The controversy behind poll accuracy, explained

Recent elections have raised controversy over whether polls really can accurately predict outcomes. Here’s what we found out about this hot topic.


Sarabeth Wester

Election polls are more than just numbers and percentages.

Lauren Schindler, Staff Writer

The results of the 2016 election came as a surprise to both Republicans and Democrats. Almost all polls predicted Hillary Clinton to beat Donald Trump by a landslide. Even on Election Day, November 8, 2016, polls nationwide were still declaring that Clinton would become the first female president in United States history. Clearly, this wasn’t the case when it came to calling the race early the next morning.

Key battleground states in 2016 such as Florida and Michigan were a surprise to voters from both parties. Trump had a big win in Florida by about 100,000 votes, while Michigan, a traditionally blue state, turned red by about 13,000 votes. Both states were originally predicted as a win for Clinton.

These turnarounds have raised major controversy for future elections and have made many Americans, including myself, ask an important question: are polls accurate?

Going into Election Day 2020, democrats were considered to have an advantage as they had a significant lead in Florida, a swing state that could potentially decide the election. Many predicted that the Sunshine State would go for Biden. Although Barack Obama won the state in both 2008 and 2012, Trump won Florida in 2016.

It could have gone either way. Even though many were on edge throughout the process, including myself, Florida’s 29 electoral votes ultimately went to Trump as he defeated Biden by about 400,000 votes in Florida.

Obviously, the polls predicted some traditionally blue and red states correctly, but some states didn’t act as expected.

For instance, although few predicted Arizona would go red in 2016, it’s 11 votes helped Trump win the presidency. In 2020, Arizona surprised the nation again by going for Biden.

It doesn’t give you as random a view as it has in the past and likely skewed some of the results”

— David Ruemenapp

Texas, a traditional Republican state, was speculated to be a tight race this election with a chance of Biden taking the lead. But in the end, Texas was a win for Trump by nearly 600,000 votes.

Many would think that after the 2016 polling disaster, pollsters would have learned from their mistakes.

The inaccuracy of polling partly has to do with voters not revealing who they support when asked who they are going to vote for. Some polls from major news organizations are based off of the data from people chosen at random to be interviewed via a phone call.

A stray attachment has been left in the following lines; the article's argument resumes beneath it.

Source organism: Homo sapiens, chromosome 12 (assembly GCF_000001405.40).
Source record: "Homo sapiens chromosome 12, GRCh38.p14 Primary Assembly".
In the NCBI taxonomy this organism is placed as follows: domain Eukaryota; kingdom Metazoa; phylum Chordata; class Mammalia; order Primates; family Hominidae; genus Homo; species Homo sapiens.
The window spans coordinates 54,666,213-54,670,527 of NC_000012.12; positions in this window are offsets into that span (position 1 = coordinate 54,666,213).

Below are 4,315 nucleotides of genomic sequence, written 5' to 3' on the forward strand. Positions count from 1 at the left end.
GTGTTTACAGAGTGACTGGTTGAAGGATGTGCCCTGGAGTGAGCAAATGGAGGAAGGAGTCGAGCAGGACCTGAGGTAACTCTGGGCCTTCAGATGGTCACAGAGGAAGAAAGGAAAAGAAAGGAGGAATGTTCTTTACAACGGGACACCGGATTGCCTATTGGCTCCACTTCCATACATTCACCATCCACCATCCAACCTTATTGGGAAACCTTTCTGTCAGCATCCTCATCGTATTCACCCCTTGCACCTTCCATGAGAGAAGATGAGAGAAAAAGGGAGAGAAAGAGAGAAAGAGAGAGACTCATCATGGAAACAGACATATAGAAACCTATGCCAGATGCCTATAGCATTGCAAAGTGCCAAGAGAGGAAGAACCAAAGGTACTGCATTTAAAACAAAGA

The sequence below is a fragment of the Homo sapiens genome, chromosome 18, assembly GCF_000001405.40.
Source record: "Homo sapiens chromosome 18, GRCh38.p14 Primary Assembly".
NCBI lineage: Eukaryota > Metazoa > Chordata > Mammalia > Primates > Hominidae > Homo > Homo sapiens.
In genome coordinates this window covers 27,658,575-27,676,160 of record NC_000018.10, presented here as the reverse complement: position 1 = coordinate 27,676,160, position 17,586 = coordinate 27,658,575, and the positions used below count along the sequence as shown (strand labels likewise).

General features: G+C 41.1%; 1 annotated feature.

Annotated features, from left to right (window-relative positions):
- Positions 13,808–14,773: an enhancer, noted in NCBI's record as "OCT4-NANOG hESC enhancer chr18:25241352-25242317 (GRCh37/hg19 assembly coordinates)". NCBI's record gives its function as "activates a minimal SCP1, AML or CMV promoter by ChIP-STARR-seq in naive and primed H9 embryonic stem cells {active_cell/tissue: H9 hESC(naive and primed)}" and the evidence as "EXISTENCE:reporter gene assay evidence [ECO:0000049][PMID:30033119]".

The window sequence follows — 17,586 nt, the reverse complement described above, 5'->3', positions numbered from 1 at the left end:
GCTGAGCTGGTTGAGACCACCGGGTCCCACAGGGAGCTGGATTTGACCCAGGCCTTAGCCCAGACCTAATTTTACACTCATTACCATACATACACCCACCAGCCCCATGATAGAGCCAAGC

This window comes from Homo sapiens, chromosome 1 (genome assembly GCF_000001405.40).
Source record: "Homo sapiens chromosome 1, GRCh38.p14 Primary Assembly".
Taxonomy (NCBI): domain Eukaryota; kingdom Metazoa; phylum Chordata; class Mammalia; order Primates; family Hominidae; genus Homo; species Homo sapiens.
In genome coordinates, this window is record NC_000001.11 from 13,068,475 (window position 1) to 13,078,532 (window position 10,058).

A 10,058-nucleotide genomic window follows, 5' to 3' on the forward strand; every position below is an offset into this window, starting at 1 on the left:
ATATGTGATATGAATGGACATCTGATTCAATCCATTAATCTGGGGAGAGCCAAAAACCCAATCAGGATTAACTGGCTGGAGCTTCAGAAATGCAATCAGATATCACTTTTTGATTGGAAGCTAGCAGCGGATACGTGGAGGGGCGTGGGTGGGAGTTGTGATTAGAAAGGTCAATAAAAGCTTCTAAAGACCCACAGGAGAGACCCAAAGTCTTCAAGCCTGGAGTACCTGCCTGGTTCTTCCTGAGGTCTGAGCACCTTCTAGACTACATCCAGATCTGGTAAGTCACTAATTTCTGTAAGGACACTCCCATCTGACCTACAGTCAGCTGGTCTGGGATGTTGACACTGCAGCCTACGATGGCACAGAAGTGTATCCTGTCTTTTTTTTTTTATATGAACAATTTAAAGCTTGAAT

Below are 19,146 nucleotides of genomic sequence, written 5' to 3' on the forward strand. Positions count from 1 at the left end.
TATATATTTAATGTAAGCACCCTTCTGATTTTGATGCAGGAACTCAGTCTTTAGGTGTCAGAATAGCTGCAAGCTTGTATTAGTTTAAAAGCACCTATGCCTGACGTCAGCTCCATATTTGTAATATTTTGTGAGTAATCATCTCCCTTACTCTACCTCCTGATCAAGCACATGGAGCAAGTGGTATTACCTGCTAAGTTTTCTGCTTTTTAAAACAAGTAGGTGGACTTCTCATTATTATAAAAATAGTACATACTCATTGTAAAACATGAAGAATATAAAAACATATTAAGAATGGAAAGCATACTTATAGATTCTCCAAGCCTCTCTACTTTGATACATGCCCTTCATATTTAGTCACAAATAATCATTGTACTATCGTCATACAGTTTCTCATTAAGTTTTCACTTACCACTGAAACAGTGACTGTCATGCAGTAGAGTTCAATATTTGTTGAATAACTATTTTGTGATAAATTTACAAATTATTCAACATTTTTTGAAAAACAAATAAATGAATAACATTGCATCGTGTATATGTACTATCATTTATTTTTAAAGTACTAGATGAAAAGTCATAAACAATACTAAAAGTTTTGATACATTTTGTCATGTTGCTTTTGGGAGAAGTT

According to history teacher Mr. David Ruemenapp, these sudden phone calls often leave the interviewees hesitant to voice their true opinions. “The polling that is done over the phones is less reliable, I think, because people are either less likely to answer a random number or believe that their information is somehow being monitored as they answer polling questions,” he explained. “…It doesn’t give you as random a view as it has in the past and likely skewed some of the results.”

When it comes to discussing politics, some people won’t be as forthcoming about who they voted for than others, especially towards a complete stranger.

This can make it extremely difficult for pollsters when making their predictions. When confronted directly, a Trump supporter may not reveal that they are actually going to vote for Trump. This may be partly the reason why the polls were so inaccurate in the 2016 election.

2020 saw record voter turnout with about 160 million votes cast, more than any other election in American history. This also played a major role in the projections, since usually only around half of eligible voters actually cast a ballot.

Polls also project the winners of other smaller government elections. It seems that in these smaller elections such as the senate races, pollsters have better luck with predicting the winner.

In South Carolina, incumbent republican senator Lindsey Graham was running for reelection against Democrat Jaime Harrison. Polls had Graham and Harrison on very close margins with each candidate going back and forth as the frontrunner. In the end, Graham beat Harrison by nearly ten percent.

Similarly, in Kentucky, senate majority leader Mitch McConnell was running for his reelection against democrat Amy McGrath. Many said this would be a tight race but it was still projected that McConnell would win by a margin of at least ten percent. Once the race was called on election night, McConnell beat his opponent by nearly twenty percent.

While there’s no easy solution to this problem, one way that some have proposed to possibly make predictions more accurate is to ask them how they think others will vote, rather than who they personally will vote for. Not only does this give news outlets an idea of what a potential state demographic could look like, but also alleviates some of the pressure surrounding on-the-spot interview questions. This may help pollsters get a more accurate idea of how those in a particular area may vote without having an individual hiding their views or just saying what they think people will want to hear and end up not giving reliable information.